In my past columns, comparative metrics on ASEAN agriculture were discussed. They included growth, diversification, export patterns, and total factor productivity, among others. These factors happen to influence rural poverty reduction.
For this article, the focus is on gross domestic product (GDP) and land area, as well as exports, both land- and aqua-based.
Malaysia, a tree-crops based agricultural economy (specifically, oil palm and rubber), ranked first in terms of GDP-land ratio, followed by diversified Vietnam. Both are highly export-oriented. The Philippines ranked third, a bit ahead of Indonesia, while Thailand landed last.
The third-place ranking of the Philippines is a surprise. This can be partly explained by the high proportion of commodities with high farm prices due to tariff protection. These are rice, sugarcane, livestock and poultry. This is so because most of the crops have low productivity and aquaculture is in the doldrums.
The low ranking of Thailand is an enigma. It has a diversified agriculture and a leading exporter.
LAND-BASED AGRICULTURE EXPORTS
Malaysia, Thailand and Vietnam are ahead with way over $1,300 exports per hectare. The Philippines is trailing at barely $400 per hectare. The Philippine export intensity is only one-sixth of Malaysia and only one-fourth that of Thailand and Vietnam.
Vietnam led in export intensity of aqua-based exports, followed by Thailand. Both have short coastlines. Vietnam is huge in catfish/dory fish export from ponds fed by the Mekong River as well as shrimps. Thailand is big in prepared fish.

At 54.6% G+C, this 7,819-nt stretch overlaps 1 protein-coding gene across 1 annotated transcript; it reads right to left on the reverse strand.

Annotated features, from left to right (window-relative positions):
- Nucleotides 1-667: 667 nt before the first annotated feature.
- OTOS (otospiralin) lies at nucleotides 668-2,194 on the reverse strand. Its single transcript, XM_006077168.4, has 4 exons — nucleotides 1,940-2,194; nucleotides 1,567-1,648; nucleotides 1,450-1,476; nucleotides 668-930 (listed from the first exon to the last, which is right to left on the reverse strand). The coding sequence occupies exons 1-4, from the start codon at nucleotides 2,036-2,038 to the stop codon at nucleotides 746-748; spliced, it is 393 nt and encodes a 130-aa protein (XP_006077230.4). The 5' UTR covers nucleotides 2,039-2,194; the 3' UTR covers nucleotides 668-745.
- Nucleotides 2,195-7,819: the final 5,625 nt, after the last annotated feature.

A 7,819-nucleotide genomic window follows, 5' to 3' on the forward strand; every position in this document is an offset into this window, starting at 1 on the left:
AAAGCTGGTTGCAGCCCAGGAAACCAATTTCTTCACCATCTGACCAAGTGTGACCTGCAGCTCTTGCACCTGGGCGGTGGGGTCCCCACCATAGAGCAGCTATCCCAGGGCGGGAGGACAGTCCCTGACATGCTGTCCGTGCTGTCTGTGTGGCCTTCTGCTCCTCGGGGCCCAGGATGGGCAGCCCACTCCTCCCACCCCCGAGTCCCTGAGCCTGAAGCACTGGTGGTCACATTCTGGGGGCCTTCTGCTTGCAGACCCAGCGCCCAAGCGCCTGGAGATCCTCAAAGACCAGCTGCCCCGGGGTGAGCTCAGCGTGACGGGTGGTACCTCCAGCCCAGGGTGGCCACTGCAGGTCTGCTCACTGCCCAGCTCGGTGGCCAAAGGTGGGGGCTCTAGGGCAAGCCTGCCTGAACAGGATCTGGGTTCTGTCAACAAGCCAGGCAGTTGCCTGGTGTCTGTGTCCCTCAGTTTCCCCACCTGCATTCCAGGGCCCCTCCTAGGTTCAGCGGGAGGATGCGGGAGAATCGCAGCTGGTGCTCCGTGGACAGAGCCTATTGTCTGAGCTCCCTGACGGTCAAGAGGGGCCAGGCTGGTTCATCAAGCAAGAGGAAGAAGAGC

The Philippines, despite its very long coastline, ranked last. Its exports are only one-eighth of Vietnam’s and one-fifth of Indonesia’s, another archipelagic country.
There are two faces of the poor Philippine scorecard. One, the Philippines has to move fast when it comes to productivity and diversity. It will be a long haul before it catches up.
Another is that it has greater potential to grow given its low base and under-utilized resources.
Vision, mission, and strategies are important. But greater still are two key implementation hurdles.
First is how to bring more private investments to the countryside. The five-hectare land limit under agrarian reform is a major hurdle. Good farmers cannot expand while the poor landholders are mired in poverty due to low productivity. Most are better off working in modern farms and agri-processing plants.
Second is how to bring implementation teams to speed at the Department of Agriculture (DA). The agency, in contrast to the other departments, suffers from lack of continuity and poor institutional memory.
The DA suffers not only from weak managerial capacity, but also from the mismatch of the requirements of the technical positions with personnel capability. If these mismatches are not addressed, Philippine agriculture will further trail behind, and rural poverty will persist. President Duterte’s target of reducing rural poverty to 20% in 2022 from 30% in 2015 will hang in the balance. Reducing poverty can be his greatest legacy.
This article reflects the personal opinion of the author and does not reflect the official stand of the Management Association of the Philippines or the MAP.
Rolando T. Dy is the Co-Vice Chair of the MAP AgriBusiness Committee, and the Executive Director of the Center for Food and AgriBusiness of the University of Asia & the Pacific.